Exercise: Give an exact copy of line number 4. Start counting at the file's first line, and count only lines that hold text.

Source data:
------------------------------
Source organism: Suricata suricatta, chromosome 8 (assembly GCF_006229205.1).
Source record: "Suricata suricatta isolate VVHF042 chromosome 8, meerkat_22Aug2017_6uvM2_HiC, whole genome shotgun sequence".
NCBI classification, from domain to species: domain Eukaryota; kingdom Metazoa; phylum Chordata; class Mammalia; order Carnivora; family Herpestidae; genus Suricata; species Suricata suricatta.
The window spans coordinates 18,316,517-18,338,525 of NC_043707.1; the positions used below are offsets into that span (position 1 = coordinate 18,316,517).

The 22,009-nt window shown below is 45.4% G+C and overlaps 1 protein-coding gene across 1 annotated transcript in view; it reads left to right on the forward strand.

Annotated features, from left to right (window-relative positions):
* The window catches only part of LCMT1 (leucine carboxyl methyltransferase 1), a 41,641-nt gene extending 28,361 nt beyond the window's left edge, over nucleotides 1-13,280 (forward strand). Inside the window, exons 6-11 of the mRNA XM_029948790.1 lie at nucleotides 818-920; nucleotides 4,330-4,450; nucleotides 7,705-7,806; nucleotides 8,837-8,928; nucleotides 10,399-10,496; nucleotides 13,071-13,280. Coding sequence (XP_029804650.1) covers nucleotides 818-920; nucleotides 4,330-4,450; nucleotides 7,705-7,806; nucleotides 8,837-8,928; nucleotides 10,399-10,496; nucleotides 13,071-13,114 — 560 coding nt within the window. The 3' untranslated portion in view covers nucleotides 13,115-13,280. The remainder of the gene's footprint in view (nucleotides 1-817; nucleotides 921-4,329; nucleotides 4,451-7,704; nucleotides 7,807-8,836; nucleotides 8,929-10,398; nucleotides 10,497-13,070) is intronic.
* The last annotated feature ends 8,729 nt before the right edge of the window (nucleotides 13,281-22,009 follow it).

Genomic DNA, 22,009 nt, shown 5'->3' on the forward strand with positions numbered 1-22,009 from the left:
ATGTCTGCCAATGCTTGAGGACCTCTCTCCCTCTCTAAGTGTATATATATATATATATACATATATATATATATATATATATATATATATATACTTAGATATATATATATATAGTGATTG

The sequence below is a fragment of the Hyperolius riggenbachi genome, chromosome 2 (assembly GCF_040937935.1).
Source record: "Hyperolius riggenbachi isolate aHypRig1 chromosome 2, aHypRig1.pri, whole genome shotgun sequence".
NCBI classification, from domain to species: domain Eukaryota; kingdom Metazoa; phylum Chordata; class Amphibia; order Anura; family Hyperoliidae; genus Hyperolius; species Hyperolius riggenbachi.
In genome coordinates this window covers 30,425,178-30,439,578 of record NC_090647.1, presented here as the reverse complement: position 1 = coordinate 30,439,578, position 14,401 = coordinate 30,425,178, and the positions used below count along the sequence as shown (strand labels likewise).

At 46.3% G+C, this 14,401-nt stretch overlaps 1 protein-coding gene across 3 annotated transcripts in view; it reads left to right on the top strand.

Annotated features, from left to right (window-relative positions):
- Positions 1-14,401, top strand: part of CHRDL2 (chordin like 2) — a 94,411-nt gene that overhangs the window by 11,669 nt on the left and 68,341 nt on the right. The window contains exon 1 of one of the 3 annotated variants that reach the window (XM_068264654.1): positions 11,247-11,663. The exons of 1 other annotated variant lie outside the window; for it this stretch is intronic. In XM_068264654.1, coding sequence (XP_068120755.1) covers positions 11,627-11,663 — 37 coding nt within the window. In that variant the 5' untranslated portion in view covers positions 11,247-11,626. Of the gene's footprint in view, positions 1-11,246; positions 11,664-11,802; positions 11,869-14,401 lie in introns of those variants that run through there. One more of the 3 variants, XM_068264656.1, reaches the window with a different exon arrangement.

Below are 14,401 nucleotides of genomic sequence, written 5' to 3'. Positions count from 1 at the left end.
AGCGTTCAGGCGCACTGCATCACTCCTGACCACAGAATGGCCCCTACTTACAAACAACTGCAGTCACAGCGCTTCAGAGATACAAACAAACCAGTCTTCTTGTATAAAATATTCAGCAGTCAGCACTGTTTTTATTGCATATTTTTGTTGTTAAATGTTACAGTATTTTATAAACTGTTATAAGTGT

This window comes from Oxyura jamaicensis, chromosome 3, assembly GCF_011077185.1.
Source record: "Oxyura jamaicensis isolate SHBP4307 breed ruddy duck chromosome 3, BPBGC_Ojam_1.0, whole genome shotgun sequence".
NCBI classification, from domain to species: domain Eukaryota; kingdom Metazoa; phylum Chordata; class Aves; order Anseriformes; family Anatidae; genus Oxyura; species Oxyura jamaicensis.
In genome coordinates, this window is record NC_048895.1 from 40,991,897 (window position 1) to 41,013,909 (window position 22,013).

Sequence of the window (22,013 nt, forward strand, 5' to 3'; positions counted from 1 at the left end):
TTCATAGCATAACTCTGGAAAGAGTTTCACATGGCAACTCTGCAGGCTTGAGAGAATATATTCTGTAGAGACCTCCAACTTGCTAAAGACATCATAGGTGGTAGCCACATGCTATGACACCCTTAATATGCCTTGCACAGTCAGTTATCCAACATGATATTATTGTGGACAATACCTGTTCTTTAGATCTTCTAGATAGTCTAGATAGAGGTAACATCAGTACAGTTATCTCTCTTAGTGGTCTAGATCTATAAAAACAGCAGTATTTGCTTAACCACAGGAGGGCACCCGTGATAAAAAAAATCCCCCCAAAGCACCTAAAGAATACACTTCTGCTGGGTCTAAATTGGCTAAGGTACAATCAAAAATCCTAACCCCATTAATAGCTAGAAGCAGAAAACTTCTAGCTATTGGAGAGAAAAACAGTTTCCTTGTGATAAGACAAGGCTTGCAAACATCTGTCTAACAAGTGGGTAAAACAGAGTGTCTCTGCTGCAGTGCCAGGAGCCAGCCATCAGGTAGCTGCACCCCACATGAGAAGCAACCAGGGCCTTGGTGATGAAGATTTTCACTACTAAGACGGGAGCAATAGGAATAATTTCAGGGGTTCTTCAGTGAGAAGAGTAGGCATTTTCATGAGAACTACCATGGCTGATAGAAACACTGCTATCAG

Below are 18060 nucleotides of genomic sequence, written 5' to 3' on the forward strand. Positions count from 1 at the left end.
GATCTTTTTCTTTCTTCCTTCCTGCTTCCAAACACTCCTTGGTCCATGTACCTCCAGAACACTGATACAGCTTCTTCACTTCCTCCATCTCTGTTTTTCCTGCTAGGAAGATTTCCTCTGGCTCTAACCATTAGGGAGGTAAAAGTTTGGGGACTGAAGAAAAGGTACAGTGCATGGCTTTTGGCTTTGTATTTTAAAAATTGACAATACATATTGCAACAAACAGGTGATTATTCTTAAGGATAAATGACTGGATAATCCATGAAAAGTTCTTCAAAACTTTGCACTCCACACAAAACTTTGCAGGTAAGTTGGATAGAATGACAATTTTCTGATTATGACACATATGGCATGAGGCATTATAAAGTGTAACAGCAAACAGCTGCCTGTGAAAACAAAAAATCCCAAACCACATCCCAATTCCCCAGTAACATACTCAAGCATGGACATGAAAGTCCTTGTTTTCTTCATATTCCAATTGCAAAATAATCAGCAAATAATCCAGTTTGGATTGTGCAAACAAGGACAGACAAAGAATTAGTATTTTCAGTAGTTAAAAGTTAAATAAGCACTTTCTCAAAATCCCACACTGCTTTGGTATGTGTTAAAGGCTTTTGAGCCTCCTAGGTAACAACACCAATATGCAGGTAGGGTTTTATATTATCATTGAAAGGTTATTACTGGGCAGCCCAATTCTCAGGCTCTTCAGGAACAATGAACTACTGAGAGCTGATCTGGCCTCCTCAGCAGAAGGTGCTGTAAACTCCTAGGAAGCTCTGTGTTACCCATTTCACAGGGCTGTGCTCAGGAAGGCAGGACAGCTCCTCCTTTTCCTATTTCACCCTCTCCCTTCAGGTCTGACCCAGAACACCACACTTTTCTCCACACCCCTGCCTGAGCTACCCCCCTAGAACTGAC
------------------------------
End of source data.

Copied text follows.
The window spans coordinates 18,316,517-18,338,525 of NC_043707.1; the positions used below are offsets into that span (position 1 = coordinate 18,316,517).